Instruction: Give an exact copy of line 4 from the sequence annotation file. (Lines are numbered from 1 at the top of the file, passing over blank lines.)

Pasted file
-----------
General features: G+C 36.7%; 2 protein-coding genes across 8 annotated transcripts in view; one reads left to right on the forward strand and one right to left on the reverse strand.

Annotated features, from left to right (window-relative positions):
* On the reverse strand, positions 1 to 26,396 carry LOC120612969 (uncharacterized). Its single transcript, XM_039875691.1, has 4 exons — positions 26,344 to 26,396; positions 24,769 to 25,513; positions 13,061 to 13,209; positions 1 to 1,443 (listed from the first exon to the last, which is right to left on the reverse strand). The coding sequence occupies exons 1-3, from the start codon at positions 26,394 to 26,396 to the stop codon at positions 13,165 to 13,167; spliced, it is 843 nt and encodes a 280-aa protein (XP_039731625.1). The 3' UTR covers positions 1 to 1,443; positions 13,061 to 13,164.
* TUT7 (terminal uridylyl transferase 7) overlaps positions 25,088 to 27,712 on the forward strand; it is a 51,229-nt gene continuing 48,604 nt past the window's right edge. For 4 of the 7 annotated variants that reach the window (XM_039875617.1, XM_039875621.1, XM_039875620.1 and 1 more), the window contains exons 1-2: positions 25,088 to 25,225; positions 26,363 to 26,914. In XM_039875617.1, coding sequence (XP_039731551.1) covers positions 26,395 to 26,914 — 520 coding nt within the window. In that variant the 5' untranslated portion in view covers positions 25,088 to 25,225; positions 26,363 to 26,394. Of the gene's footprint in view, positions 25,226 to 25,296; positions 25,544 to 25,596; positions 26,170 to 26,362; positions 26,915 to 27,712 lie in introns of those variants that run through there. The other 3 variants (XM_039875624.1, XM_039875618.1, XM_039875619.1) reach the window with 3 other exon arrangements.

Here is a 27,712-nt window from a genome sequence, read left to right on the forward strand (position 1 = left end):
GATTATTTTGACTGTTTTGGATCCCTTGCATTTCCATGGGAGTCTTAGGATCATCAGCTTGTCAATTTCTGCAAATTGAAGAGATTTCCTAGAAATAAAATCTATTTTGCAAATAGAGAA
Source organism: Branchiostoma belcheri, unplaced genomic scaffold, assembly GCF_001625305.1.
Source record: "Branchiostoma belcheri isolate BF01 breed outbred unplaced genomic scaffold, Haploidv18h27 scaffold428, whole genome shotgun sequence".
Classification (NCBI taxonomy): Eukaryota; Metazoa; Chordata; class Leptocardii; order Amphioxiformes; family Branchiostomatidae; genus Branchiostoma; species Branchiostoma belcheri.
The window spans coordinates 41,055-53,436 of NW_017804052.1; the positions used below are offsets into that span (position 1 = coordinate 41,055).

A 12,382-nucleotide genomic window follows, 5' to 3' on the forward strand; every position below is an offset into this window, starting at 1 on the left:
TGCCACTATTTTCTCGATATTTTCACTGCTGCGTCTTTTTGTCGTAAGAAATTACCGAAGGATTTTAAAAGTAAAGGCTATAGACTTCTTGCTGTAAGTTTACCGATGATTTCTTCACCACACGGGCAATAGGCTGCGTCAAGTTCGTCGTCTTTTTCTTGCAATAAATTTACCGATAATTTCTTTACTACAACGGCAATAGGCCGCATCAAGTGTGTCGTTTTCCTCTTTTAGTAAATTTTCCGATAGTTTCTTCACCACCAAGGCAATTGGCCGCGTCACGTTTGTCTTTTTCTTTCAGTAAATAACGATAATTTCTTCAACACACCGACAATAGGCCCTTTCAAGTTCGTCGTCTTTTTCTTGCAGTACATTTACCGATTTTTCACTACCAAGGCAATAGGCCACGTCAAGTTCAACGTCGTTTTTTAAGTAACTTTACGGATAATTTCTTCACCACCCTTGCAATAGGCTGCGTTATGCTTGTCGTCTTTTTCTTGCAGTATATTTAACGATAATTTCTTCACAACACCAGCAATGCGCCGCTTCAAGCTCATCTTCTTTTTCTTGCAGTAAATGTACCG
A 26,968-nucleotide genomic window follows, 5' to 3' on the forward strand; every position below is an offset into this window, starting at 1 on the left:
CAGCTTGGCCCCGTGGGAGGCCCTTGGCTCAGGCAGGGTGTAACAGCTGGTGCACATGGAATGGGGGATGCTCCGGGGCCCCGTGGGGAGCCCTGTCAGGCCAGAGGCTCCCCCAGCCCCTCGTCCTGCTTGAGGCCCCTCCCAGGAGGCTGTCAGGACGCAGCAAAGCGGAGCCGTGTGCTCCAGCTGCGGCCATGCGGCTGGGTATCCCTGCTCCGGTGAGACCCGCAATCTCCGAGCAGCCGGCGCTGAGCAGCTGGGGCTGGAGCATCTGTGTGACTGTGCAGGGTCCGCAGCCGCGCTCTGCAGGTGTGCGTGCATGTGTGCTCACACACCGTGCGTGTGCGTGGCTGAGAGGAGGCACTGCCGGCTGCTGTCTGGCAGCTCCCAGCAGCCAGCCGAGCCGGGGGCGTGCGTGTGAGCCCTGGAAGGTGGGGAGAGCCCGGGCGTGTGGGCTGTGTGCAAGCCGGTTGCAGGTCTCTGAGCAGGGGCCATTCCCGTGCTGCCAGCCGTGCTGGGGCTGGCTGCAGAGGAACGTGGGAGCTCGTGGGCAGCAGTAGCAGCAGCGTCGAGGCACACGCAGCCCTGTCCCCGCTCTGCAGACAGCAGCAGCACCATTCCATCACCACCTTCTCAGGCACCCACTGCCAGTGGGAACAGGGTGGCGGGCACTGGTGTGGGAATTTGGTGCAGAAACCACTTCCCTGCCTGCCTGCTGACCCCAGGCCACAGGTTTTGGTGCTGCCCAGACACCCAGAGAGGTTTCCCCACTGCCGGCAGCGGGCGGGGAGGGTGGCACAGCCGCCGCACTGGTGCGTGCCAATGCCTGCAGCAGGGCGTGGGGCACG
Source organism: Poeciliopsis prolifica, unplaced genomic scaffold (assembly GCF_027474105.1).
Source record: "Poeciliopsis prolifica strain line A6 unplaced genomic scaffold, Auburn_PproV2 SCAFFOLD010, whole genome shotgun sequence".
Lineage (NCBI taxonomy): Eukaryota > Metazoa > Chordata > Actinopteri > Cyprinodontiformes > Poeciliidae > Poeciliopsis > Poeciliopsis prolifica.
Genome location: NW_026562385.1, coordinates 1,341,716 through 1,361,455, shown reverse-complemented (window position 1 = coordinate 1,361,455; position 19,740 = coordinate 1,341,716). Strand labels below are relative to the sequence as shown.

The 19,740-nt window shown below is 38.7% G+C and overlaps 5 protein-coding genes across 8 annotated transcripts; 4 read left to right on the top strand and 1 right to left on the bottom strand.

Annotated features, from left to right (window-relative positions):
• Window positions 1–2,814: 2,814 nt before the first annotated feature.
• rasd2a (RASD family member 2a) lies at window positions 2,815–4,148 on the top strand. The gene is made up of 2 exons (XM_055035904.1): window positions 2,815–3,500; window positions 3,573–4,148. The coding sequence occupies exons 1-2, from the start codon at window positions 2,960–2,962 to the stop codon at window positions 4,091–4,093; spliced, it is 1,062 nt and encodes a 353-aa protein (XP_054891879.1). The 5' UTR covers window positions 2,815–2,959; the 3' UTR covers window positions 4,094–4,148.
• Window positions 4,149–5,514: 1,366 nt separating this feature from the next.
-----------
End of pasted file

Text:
* TUT7 (terminal uridylyl transferase 7) overlaps positions 25,088 to 27,712 on the forward strand; it is a 51,229-nt gene continuing 48,604 nt past the window's right edge. For 4 of the 7 annotated variants that reach the window (XM_039875617.1, XM_039875621.1, XM_039875620.1 and 1 more), the window contains exons 1-2: positions 25,088 to 25,225; positions 26,363 to 26,914. In XM_039875617.1, coding sequence (XP_039731551.1) covers positions 26,395 to 26,914 — 520 coding nt within the window. In that variant the 5' untranslated portion in view covers positions 25,088 to 25,225; positions 26,363 to 26,394. Of the gene's footprint in view, positions 25,226 to 25,296; positions 25,544 to 25,596; positions 26,170 to 26,362; positions 26,915 to 27,712 lie in introns of those variants that run through there. The other 3 variants (XM_039875624.1, XM_039875618.1, XM_039875619.1) reach the window with 3 other exon arrangements.